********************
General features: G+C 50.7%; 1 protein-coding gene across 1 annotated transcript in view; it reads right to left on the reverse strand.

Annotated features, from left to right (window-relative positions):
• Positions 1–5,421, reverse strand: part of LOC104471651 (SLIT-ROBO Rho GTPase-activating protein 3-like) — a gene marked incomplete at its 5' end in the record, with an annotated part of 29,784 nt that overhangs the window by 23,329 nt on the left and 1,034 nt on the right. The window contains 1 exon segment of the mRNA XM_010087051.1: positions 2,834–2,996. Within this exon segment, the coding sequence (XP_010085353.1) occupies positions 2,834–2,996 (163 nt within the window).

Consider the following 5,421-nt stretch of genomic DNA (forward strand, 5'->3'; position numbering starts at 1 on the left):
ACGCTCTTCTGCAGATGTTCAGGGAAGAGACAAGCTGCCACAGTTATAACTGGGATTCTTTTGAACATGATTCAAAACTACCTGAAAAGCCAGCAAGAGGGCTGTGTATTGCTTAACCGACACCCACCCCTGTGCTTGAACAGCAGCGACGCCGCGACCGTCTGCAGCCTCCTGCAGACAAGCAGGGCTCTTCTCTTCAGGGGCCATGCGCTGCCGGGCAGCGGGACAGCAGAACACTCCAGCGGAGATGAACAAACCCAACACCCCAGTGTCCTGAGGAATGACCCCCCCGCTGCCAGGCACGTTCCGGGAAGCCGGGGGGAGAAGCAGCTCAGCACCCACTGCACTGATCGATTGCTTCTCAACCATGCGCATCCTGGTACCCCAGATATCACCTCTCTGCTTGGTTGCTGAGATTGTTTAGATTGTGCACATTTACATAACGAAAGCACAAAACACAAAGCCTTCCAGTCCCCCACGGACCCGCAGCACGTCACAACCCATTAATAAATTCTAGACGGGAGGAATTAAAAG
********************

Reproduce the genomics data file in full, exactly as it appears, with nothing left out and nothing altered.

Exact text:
General features: G+C 50.7%; 1 protein-coding gene across 1 annotated transcript in view; it reads right to left on the reverse strand.

Annotated features, from left to right (window-relative positions):
• Positions 1–5,421, reverse strand: part of LOC104471651 (SLIT-ROBO Rho GTPase-activating protein 3-like) — a gene marked incomplete at its 5' end in the record, with an annotated part of 29,784 nt that overhangs the window by 23,329 nt on the left and 1,034 nt on the right. The window contains 1 exon segment of the mRNA XM_010087051.1: positions 2,834–2,996. Within this exon segment, the coding sequence (XP_010085353.1) occupies positions 2,834–2,996 (163 nt within the window).

Consider the following 5,421-nt stretch of genomic DNA (forward strand, 5'->3'; position numbering starts at 1 on the left):
ACGCTCTTCTGCAGATGTTCAGGGAAGAGACAAGCTGCCACAGTTATAACTGGGATTCTTTTGAACATGATTCAAAACTACCTGAAAAGCCAGCAAGAGGGCTGTGTATTGCTTAACCGACACCCACCCCTGTGCTTGAACAGCAGCGACGCCGCGACCGTCTGCAGCCTCCTGCAGACAAGCAGGGCTCTTCTCTTCAGGGGCCATGCGCTGCCGGGCAGCGGGACAGCAGAACACTCCAGCGGAGATGAACAAACCCAACACCCCAGTGTCCTGAGGAATGACCCCCCCGCTGCCAGGCACGTTCCGGGAAGCCGGGGGGAGAAGCAGCTCAGCACCCACTGCACTGATCGATTGCTTCTCAACCATGCGCATCCTGGTACCCCAGATATCACCTCTCTGCTTGGTTGCTGAGATTGTTTAGATTGTGCACATTTACATAACGAAAGCACAAAACACAAAGCCTTCCAGTCCCCCACGGACCCGCAGCACGTCACAACCCATTAATAAATTCTAGACGGGAGGAATTAAAAG